The US From North of the Border

Canadians have a unique perspective on the United States. In terms of culture, they differ little from their neighbors to the south.  Most Canadians, in fact, live within several hundred miles of the United States border.  Walking through Montreal, one would feel hard-pressed to imagine themselves not in an American city except for the prevalence of French on signs and in the voices of passersby.  All the Canadians who I spoke with, however, found my line of questioning about Canadians’ views of Americans absurd at worst, and entertaining at best. Little, in their opinion, separates Canada from the United States.  With a few exceptions, most would have felt perfectly at home moving to the United States.  That being said, however, a few matters do stand out.

Speaking with a young woman around 25 years old, she lamented the crass nature of many Americans.  “They are friendly enough,” she relayed, “but often come to Montreal surprised to learn that, you know, we actually speak French here.”  Americans come to the province of Quebec, she surmised, expecting to experience a sort of “Disney World” encounter with French: a few quaint street signs here and there with French words, perhaps substituting “Bonjour” for “hello” in their greetings.  Many (not all) Americans travelling here quickly learn that French constitutes the language of business, and English is not privileged, but rather accommodated when possible.  Later in the same week that I spoke with this young woman, I out for dinner with a friend. We sat next to an American couple who seemed befuddled by the fact that the server (who, to their benefit, spoke very capable English), would not accept American cash in lieu of Canadian dollars.  The point about the “Disney” experience hit home at that dinner: these “peculiarities” of Canada are viewed by many Americans as none of their business, and expect to be treated as if in the United States even while in Montreal.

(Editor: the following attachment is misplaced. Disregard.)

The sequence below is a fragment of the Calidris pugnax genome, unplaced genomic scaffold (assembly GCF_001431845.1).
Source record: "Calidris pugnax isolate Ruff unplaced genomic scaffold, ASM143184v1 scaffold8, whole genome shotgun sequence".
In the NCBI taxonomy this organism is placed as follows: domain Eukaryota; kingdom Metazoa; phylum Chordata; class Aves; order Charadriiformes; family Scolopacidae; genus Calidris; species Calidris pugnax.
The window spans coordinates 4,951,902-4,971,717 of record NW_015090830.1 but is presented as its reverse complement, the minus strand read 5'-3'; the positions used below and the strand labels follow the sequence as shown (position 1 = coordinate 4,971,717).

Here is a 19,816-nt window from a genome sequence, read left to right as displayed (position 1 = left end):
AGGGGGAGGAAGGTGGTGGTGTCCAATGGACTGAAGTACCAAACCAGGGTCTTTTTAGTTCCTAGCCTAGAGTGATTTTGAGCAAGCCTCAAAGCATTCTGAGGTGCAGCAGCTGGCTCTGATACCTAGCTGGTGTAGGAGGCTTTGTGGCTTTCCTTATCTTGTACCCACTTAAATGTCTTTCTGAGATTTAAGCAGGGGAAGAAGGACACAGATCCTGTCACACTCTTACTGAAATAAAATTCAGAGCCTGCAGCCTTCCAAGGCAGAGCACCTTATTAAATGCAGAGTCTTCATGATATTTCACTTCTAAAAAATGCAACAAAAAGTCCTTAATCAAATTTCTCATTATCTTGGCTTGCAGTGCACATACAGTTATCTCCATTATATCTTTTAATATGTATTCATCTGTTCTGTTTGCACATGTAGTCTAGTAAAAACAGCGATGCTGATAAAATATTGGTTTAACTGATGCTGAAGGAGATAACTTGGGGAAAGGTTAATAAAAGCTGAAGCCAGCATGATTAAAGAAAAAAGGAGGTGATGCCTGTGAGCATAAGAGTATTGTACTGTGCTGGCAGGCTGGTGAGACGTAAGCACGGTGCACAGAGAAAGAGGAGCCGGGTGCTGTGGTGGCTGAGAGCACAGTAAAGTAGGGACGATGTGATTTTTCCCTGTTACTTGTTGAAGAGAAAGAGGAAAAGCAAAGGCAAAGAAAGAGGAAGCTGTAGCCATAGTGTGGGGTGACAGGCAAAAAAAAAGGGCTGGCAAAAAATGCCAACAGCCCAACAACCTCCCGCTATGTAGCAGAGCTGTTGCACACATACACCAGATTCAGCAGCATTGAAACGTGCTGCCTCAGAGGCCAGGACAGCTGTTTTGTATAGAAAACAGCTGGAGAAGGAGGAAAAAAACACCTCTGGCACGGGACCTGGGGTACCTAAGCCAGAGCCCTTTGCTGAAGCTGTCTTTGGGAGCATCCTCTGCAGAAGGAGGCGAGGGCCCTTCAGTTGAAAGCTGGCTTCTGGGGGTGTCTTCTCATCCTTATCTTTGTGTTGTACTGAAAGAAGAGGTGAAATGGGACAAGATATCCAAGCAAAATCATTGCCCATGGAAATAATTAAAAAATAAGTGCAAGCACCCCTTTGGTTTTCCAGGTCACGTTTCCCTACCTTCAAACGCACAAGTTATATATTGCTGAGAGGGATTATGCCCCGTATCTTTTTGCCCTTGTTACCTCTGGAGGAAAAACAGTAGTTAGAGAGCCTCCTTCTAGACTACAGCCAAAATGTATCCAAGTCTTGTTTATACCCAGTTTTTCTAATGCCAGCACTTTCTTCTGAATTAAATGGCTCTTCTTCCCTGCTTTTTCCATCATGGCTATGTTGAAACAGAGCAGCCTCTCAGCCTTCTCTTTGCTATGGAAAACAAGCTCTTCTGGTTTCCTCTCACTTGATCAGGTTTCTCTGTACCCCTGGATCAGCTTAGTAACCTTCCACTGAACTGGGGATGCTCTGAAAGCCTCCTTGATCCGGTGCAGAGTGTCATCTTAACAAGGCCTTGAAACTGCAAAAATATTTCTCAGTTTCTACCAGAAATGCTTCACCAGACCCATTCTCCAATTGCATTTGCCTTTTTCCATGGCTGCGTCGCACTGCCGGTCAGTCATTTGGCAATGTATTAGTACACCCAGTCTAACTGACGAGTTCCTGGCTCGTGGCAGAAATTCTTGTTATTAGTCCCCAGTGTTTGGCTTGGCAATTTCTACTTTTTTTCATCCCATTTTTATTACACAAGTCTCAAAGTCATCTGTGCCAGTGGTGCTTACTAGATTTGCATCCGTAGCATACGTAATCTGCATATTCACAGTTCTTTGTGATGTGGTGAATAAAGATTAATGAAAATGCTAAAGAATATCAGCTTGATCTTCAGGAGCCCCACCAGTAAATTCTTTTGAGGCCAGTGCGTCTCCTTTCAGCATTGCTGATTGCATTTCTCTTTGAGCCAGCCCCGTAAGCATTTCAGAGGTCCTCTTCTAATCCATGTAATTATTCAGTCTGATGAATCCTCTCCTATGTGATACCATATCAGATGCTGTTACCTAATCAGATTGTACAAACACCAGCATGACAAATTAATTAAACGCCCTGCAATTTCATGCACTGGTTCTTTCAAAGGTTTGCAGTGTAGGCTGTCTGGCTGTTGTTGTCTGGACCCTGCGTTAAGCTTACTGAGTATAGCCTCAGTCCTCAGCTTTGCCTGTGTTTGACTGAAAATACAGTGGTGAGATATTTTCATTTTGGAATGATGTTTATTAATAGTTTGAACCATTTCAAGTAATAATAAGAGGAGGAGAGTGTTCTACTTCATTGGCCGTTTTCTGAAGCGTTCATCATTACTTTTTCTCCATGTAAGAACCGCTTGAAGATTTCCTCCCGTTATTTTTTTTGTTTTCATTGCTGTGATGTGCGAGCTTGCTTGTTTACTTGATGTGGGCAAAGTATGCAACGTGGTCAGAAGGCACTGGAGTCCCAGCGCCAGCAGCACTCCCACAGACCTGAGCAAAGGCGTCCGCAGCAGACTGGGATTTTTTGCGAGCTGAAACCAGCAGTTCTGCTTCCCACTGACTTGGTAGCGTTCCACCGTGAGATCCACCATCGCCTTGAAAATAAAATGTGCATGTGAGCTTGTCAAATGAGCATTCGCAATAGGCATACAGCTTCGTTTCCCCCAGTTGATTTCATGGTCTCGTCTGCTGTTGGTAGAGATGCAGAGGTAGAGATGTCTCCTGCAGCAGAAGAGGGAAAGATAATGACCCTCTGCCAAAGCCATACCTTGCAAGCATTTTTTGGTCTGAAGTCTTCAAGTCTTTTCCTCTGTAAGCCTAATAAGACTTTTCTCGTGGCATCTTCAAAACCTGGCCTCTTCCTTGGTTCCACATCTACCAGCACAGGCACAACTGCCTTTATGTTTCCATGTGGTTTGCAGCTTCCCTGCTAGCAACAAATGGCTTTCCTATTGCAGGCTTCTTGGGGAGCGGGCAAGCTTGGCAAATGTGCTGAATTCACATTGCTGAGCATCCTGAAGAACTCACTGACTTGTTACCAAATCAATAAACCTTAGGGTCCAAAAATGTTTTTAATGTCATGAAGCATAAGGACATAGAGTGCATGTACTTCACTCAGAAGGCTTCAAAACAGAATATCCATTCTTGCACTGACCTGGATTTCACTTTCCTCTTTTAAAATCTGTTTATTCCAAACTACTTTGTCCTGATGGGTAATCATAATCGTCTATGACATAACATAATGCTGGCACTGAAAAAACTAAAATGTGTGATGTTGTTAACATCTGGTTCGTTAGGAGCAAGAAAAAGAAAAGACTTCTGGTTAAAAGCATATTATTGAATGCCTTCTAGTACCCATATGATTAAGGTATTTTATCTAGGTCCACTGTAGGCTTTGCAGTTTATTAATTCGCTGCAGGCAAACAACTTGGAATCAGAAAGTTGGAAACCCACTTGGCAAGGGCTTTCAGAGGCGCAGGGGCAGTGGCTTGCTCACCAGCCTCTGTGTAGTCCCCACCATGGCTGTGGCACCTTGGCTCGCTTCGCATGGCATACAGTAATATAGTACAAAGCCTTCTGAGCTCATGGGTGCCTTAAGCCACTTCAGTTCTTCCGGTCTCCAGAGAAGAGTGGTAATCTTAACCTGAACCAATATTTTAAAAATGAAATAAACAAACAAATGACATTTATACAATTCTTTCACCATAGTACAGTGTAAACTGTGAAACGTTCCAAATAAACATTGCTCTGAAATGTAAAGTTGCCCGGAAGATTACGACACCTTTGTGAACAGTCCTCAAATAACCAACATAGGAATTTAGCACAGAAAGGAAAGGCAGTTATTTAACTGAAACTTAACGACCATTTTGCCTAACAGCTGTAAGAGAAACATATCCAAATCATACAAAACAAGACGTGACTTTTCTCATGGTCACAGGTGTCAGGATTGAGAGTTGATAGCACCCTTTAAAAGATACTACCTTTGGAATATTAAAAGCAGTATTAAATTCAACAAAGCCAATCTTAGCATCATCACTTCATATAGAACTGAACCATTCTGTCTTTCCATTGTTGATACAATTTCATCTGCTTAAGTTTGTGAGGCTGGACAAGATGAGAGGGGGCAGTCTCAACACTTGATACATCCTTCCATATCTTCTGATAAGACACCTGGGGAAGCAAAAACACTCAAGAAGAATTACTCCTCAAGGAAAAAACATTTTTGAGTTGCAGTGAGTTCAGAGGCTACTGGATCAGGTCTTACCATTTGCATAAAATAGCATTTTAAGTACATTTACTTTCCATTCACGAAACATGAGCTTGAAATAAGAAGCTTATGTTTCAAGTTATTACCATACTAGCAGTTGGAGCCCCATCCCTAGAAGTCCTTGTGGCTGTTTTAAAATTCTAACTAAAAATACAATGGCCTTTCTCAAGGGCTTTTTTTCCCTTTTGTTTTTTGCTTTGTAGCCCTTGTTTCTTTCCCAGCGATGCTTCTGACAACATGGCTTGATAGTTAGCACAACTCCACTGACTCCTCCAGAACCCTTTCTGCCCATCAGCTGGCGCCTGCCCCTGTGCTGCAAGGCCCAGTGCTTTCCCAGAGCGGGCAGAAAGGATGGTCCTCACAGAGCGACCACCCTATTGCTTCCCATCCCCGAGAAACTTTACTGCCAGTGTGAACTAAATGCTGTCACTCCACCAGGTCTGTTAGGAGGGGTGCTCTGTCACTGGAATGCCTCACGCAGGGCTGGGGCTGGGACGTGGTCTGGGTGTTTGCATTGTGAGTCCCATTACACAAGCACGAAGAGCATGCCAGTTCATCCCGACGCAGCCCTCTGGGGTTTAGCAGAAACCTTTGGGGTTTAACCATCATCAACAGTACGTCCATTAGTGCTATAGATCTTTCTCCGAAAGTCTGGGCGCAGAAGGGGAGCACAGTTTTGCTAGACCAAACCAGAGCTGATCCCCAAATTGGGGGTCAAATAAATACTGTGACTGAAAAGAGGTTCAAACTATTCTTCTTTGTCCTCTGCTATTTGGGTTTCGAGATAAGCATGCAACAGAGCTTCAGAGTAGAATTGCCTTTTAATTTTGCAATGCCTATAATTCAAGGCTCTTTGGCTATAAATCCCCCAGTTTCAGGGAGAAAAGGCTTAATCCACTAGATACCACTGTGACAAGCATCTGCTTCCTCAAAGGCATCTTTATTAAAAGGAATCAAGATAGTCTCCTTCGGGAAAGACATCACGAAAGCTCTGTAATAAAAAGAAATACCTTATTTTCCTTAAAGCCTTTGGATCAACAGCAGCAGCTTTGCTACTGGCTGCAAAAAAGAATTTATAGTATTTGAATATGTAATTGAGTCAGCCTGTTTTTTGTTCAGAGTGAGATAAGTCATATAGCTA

Of course, no Canadian I spoke with about their opinions of the United States could go long without commenting on the presidential election in the United States.  Their reactions ranged from entertained to downright frightened by the prospects of the election.  One man who I spoke with, a 50-something-year-old businessman, spoke gleefully about the election.  “I’ve never seen better material from Stephen Colbert and the other late night talk show hosts…this is great stuff, I mean, I feel bad for you as Americans, but thanks for providing us with endless entertainment!”  His partner asked me in a much more somber tone about the state of politics in the United States.  She expressed difficulty in comprehending the arcane structure of the presidential primaries, and once explained, confusion over why no uniform system exists across the states.  Even in Canada’s federal system, where the provinces typically have more powers than the American states, she noted, elections at the national level are uniform across all of Canada.  Both of my hosts for that evening also expressed surprise at the disparity in importance of each of the states in the presidential competition.  They thought it odd that certain states should matter more than others, or why some votes in some states mattered more than others.

Everyone whom I spoke with, however, shared the sentiment of Americans as neighbors.  Like any neighbors, Americans have their quirks, and approach their problems in their own way, and sometimes have parties that get a bit loud and out of hand.  But at the end of the day, the differences can easily be overcome to establish a respect, if sometimes grudging, for each other.

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